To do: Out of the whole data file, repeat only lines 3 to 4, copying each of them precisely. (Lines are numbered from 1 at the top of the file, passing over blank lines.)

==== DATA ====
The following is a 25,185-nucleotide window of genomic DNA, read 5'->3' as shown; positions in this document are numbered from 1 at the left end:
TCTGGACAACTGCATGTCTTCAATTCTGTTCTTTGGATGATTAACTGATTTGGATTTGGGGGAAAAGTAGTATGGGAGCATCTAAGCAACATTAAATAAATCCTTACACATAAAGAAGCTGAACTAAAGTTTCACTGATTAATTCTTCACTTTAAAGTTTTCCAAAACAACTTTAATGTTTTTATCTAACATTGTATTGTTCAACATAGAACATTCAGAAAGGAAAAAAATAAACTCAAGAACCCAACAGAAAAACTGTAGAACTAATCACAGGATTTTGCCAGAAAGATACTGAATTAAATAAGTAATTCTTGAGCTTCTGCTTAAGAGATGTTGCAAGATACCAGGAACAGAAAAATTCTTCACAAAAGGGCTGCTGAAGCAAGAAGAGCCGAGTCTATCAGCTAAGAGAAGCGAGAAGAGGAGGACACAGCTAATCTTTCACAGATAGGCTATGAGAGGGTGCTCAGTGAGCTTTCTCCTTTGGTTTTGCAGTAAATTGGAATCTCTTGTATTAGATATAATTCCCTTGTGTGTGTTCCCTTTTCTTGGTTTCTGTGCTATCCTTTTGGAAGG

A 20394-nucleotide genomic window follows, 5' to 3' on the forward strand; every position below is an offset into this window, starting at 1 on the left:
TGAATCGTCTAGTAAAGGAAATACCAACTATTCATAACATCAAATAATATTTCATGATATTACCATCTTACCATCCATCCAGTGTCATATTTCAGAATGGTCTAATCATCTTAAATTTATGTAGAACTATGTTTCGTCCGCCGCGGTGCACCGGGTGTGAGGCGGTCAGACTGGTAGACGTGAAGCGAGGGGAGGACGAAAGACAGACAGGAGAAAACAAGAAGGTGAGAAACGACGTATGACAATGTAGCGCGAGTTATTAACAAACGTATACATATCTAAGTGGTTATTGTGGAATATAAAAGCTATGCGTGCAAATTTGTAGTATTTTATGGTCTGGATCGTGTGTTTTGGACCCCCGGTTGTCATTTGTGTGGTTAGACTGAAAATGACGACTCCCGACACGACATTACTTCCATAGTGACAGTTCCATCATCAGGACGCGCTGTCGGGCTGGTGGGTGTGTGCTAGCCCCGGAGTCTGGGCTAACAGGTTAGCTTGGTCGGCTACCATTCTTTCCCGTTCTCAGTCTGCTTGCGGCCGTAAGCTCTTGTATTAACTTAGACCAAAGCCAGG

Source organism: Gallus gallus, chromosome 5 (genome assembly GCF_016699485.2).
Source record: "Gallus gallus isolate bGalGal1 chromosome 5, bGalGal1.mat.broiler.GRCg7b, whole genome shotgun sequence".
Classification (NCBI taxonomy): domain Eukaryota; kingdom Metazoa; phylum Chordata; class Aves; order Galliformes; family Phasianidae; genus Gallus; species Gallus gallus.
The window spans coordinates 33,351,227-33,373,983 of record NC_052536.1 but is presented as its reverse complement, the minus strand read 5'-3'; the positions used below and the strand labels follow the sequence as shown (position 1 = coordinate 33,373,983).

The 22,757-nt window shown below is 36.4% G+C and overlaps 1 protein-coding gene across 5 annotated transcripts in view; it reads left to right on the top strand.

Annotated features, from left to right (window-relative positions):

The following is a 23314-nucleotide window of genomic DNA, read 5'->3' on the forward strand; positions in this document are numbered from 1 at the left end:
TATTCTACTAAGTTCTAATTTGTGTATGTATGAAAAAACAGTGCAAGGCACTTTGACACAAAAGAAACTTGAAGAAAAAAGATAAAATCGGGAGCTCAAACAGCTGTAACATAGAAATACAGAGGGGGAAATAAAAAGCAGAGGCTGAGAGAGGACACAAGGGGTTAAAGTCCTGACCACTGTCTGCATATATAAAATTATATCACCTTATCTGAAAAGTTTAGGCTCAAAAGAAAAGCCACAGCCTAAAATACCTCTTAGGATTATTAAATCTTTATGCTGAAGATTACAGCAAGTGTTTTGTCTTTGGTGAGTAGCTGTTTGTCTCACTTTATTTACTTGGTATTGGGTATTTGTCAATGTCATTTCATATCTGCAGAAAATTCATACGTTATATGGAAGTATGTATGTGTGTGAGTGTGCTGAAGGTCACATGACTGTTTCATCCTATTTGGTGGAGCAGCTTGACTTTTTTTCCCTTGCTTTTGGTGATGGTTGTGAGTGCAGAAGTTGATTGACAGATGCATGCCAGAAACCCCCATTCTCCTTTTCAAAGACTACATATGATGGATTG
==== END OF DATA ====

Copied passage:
A 20394-nucleotide genomic window follows, 5' to 3' on the forward strand; every position below is an offset into this window, starting at 1 on the left:
TGAATCGTCTAGTAAAGGAAATACCAACTATTCATAACATCAAATAATATTTCATGATATTACCATCTTACCATCCATCCAGTGTCATATTTCAGAATGGTCTAATCATCTTAAATTTATGTAGAACTATGTTTCGTCCGCCGCGGTGCACCGGGTGTGAGGCGGTCAGACTGGTAGACGTGAAGCGAGGGGAGGACGAAAGACAGACAGGAGAAAACAAGAAGGTGAGAAACGACGTATGACAATGTAGCGCGAGTTATTAACAAACGTATACATATCTAAGTGGTTATTGTGGAATATAAAAGCTATGCGTGCAAATTTGTAGTATTTTATGGTCTGGATCGTGTGTTTTGGACCCCCGGTTGTCATTTGTGTGGTTAGACTGAAAATGACGACTCCCGACACGACATTACTTCCATAGTGACAGTTCCATCATCAGGACGCGCTGTCGGGCTGGTGGGTGTGTGCTAGCCCCGGAGTCTGGGCTAACAGGTTAGCTTGGTCGGCTACCATTCTTTCCCGTTCTCAGTCTGCTTGCGGCCGTAAGCTCTTGTATTAACTTAGACCAAAGCCAGG